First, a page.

The dilution is preferably such that about 80 to 90% of the cross-section of the light beam is intercepted by the particles.

Lastly, the embodiments of the invention which have been described in detail are simply preferred embodiments and it is self-evident that the method can be put into practice by other means.

Thus, it was observable, surprisingly, that it was possible to practise the method according to the invention in devices such as those of the aforementioned French Patent, provided that the rotary walls of the latter were immobilized and that the liquid was forced to flow with the desired flow rate through the device.

The channel can be curvilinear as well as rectilinear. Although the invention has been described with regard to a particular embodiment, it is understood that it is in no way limited thereto and that it is possible to introduce various modifications of form therein without however departing from either its scope, or its spirit.

Claims (15)

I claim:
1. A method for measuring the deformation capacity of living cells such as red blood corpuscles, suspended in a liquid through which a parallel beam of light is passed to observe the diffraction pattern reproduced by the cells in order to measure the characteristic dimensions of the diffraction rings, said method comprising the steps of: passing the suspension contained in the liquid into a tubular channel with a fixed wall and having a constant cross section, in a direction substantially perpendicular to said beam; adapting said suspension into the form of a flow which is laminar or close to the laminar state, in a location in said channel where at least a part of said flow is submitted to substantial shearing forces to effect cell deformation; and passing said beam through said suspension in said channel.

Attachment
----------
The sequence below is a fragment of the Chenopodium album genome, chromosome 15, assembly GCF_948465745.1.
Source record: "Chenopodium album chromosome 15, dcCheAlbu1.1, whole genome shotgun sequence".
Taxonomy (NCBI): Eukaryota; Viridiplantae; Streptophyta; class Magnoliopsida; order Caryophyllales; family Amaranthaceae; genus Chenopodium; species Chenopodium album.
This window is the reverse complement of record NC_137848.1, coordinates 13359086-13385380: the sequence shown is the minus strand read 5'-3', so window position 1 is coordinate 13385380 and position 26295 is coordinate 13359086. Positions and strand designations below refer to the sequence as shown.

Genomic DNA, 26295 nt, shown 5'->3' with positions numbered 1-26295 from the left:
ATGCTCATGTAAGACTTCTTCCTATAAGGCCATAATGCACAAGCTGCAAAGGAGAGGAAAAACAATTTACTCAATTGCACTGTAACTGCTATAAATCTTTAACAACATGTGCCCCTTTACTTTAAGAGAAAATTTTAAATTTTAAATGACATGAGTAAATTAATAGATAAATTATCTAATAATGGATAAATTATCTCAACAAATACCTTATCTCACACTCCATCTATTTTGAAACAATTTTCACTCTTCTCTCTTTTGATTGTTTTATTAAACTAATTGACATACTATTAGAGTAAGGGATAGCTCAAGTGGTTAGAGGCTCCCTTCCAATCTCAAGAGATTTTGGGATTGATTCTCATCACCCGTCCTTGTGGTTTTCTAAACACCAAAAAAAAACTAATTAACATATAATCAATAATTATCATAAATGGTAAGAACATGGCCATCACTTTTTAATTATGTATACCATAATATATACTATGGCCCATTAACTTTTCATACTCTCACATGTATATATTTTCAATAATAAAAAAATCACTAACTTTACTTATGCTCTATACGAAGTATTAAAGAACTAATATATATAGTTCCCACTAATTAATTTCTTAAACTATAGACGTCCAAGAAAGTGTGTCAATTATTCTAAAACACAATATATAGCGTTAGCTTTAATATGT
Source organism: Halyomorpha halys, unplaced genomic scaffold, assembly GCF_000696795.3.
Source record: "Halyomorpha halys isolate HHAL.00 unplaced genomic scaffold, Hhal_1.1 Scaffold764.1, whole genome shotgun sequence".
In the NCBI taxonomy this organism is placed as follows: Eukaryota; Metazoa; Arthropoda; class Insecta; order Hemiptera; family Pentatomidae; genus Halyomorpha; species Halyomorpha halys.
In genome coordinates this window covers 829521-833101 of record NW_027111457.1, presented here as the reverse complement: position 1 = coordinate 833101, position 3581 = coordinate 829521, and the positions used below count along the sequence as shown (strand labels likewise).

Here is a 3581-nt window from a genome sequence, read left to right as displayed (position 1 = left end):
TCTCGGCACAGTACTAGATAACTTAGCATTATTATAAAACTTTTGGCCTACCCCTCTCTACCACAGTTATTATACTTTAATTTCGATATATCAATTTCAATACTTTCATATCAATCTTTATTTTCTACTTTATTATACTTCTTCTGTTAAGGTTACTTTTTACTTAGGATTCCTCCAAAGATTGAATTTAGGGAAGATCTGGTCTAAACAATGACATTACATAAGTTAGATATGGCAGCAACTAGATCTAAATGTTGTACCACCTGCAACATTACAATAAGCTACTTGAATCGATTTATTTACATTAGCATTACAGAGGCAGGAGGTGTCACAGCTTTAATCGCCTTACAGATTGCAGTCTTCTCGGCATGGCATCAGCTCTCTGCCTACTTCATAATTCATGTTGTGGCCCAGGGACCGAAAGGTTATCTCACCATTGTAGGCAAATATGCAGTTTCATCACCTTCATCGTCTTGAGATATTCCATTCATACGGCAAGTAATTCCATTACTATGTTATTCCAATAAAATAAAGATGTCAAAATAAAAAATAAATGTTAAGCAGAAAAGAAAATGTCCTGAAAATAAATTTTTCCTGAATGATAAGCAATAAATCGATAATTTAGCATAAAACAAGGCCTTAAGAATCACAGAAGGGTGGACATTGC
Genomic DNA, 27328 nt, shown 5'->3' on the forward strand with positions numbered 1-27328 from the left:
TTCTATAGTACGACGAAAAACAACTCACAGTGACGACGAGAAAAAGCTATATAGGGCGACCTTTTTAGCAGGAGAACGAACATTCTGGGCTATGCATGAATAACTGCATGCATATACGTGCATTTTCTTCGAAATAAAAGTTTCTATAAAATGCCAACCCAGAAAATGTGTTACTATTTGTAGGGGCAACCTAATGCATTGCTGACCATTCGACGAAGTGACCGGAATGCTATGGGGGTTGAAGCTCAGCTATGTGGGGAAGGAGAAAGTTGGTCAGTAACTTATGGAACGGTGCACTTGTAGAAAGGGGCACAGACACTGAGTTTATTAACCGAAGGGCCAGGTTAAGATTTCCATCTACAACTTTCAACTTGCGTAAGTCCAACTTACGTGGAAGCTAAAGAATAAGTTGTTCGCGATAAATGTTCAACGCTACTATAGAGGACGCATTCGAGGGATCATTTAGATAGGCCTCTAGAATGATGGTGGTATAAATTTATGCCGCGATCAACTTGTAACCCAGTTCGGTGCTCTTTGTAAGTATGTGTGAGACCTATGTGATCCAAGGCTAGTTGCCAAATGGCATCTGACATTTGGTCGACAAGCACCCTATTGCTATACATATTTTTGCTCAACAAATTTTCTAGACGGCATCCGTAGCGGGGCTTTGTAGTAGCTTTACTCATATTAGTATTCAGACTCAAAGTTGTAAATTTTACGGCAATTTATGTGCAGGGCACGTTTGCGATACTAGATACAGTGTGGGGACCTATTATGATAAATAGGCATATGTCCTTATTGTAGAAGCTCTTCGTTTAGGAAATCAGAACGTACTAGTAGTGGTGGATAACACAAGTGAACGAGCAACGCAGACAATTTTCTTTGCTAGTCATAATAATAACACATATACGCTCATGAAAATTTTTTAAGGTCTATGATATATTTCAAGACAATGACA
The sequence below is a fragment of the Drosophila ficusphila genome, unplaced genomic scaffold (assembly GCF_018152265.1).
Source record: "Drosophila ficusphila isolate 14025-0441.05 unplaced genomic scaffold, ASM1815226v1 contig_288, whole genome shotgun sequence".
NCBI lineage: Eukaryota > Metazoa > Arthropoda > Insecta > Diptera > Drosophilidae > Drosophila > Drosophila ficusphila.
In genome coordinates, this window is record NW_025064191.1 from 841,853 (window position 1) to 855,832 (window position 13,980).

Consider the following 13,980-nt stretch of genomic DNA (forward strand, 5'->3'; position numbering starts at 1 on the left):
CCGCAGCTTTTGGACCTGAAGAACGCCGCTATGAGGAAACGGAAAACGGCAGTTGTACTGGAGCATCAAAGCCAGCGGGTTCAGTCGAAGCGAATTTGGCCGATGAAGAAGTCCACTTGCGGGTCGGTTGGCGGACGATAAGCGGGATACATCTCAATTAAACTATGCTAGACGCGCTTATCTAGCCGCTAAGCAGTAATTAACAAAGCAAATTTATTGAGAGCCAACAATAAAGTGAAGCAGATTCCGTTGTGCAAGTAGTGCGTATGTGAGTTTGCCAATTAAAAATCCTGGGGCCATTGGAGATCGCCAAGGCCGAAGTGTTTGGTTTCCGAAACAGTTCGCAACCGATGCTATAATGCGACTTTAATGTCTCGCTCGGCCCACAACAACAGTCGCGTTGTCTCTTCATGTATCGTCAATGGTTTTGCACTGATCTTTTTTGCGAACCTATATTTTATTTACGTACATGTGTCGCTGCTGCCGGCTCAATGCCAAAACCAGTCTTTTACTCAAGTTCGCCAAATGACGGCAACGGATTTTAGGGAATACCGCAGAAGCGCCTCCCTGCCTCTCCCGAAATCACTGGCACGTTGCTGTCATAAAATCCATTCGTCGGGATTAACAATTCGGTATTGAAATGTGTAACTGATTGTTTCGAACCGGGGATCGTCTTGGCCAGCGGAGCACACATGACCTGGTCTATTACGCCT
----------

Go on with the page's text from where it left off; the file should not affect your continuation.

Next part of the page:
2. Method according to claim 1, comprising forming a homogeneous suspension of said cells in the liquid and bringing said liquid to pass in the form of a laminar or almost laminar flow through said channel.
3. Method according to claim 1, comprising the further steps of: causing the liquid, devoid of cells, to flow through the channel; and injecting into the liquid, at the level of the channel, at a place of limited surface of the passage section, a flow of cells in a direction neighboring or identical to the direction of flow of the liquid so that said cells form a cell suspension which passes across the path of the light beam in being contained within this portion of the passage section.